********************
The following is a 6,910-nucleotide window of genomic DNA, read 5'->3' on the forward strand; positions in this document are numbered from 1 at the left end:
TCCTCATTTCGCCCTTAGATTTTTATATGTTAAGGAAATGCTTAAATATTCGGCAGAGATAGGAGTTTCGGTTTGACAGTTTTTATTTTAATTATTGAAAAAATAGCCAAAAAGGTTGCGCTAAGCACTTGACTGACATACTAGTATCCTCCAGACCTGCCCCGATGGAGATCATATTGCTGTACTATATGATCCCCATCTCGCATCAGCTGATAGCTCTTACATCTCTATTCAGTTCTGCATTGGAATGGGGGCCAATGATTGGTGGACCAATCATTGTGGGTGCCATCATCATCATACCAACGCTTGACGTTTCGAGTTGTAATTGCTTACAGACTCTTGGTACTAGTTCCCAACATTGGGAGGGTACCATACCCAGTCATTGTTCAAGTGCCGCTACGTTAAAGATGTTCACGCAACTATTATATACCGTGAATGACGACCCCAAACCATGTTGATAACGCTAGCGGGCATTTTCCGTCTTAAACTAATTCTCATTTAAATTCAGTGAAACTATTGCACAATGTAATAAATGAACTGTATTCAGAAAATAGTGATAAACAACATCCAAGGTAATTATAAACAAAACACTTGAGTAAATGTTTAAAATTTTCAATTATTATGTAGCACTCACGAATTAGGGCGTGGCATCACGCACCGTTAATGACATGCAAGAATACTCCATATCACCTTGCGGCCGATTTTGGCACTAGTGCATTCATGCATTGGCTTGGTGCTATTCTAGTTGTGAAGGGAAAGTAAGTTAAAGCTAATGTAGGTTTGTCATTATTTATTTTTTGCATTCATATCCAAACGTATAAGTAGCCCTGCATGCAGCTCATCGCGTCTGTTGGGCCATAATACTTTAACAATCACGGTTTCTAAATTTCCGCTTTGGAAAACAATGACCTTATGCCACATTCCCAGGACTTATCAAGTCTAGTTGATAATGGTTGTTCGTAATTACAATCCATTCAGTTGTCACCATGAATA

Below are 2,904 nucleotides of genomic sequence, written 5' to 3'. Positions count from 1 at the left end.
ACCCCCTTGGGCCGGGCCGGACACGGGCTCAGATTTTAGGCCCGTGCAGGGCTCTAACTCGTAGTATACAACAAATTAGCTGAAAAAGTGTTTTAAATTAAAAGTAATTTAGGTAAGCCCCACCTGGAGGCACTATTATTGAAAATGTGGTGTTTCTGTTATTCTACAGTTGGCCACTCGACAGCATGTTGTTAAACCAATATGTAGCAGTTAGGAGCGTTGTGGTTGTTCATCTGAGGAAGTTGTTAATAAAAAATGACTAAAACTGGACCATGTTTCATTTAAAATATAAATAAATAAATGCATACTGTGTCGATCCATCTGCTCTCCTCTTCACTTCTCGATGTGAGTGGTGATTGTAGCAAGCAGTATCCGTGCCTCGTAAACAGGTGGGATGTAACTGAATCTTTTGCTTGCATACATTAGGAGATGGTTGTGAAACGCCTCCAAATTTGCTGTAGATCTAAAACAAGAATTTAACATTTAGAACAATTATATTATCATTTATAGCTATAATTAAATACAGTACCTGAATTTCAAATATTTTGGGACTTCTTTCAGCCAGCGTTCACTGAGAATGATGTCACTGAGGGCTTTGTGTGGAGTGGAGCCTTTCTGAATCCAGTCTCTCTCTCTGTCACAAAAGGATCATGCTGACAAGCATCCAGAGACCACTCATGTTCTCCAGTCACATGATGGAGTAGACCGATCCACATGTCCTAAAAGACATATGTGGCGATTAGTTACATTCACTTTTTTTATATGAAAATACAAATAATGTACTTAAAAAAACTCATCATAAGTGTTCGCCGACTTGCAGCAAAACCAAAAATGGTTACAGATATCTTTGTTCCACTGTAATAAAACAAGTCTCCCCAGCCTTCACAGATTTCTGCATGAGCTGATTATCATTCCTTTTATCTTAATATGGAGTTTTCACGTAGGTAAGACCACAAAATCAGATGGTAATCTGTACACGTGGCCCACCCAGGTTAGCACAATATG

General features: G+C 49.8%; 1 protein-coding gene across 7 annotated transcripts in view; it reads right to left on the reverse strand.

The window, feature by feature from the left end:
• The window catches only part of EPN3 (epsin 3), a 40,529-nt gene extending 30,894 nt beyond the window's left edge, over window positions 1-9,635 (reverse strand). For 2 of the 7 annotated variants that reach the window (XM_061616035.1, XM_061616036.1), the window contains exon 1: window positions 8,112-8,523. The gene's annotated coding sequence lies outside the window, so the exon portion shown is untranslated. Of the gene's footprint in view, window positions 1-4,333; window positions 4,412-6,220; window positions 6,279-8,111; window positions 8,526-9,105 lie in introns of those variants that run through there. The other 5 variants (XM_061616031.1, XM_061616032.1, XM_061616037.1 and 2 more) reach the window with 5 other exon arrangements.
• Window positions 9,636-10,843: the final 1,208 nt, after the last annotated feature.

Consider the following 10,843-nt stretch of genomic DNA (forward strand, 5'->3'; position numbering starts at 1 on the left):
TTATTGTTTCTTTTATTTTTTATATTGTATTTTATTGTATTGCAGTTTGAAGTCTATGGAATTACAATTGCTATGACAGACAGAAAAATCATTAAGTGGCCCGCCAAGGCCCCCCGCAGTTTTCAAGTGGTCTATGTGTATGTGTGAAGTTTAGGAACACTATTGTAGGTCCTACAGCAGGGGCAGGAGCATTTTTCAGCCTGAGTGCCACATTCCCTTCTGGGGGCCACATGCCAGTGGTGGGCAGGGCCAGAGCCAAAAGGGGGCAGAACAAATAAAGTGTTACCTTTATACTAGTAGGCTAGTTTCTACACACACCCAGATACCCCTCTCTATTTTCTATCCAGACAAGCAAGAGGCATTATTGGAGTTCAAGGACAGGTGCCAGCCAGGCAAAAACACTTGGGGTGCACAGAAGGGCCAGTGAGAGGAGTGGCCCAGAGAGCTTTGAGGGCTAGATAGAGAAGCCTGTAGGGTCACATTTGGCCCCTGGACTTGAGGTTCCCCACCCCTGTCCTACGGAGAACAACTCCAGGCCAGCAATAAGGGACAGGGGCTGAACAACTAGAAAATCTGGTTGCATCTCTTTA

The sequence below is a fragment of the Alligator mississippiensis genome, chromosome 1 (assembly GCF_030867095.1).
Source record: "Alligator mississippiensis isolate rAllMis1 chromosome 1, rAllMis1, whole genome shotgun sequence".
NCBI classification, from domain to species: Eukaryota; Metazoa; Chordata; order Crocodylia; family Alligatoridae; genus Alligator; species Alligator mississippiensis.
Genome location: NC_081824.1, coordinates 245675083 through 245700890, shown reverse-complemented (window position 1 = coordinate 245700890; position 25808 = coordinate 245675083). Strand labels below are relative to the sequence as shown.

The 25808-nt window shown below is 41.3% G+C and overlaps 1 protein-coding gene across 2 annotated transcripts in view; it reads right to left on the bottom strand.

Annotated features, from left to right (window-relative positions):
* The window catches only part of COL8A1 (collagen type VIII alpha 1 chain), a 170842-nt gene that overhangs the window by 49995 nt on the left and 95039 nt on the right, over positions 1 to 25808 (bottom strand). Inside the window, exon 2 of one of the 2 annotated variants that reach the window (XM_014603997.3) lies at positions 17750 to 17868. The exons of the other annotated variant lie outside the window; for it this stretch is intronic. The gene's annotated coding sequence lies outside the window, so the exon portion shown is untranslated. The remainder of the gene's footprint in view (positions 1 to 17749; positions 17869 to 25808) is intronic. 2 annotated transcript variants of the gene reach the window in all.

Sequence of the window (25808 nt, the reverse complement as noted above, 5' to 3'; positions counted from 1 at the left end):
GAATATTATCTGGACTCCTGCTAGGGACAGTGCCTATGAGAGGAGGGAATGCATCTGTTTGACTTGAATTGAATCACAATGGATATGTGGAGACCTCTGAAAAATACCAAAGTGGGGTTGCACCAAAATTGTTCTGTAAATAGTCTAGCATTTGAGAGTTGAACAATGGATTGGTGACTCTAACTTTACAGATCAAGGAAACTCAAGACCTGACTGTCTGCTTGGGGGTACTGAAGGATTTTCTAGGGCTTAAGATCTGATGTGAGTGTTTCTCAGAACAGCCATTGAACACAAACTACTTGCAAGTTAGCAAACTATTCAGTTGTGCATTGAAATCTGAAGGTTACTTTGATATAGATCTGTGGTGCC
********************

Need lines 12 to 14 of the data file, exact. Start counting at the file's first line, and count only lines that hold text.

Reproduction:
Source record: "Alligator mississippiensis isolate rAllMis1 chromosome 1, rAllMis1, whole genome shotgun sequence".
NCBI classification, from domain to species: Eukaryota; Metazoa; Chordata; order Crocodylia; family Alligatoridae; genus Alligator; species Alligator mississippiensis.
Genome location: NC_081824.1, coordinates 245675083 through 245700890, shown reverse-complemented (window position 1 = coordinate 245700890; position 25808 = coordinate 245675083). Strand labels below are relative to the sequence as shown.